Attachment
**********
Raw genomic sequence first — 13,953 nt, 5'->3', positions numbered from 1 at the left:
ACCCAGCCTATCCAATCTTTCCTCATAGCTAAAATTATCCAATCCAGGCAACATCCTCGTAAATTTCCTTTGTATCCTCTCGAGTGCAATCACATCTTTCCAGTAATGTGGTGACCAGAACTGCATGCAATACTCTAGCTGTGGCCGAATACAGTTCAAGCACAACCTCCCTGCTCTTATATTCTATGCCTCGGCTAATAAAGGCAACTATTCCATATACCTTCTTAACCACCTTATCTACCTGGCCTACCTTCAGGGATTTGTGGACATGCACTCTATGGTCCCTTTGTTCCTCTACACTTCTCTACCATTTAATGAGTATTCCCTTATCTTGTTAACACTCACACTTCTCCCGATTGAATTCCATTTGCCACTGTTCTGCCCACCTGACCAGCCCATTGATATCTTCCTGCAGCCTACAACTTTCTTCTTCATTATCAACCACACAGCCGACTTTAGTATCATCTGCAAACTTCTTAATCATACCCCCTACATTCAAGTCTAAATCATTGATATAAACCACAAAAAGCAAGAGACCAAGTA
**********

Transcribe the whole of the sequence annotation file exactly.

Raw genomic sequence first — 13,953 nt, 5'->3', positions numbered from 1 at the left:
ACCCAGCCTATCCAATCTTTCCTCATAGCTAAAATTATCCAATCCAGGCAACATCCTCGTAAATTTCCTTTGTATCCTCTCGAGTGCAATCACATCTTTCCAGTAATGTGGTGACCAGAACTGCATGCAATACTCTAGCTGTGGCCGAATACAGTTCAAGCACAACCTCCCTGCTCTTATATTCTATGCCTCGGCTAATAAAGGCAACTATTCCATATACCTTCTTAACCACCTTATCTACCTGGCCTACCTTCAGGGATTTGTGGACATGCACTCTATGGTCCCTTTGTTCCTCTACACTTCTCTACCATTTAATGAGTATTCCCTTATCTTGTTAACACTCACACTTCTCCCGATTGAATTCCATTTGCCACTGTTCTGCCCACCTGACCAGCCCATTGATATCTTCCTGCAGCCTACAACTTTCTTCTTCATTATCAACCACACAGCCGACTTTAGTATCATCTGCAAACTTCTTAATCATACCCCCTACATTCAAGTCTAAATCATTGATATAAACCACAAAAAGCAAGAGACCAAGTA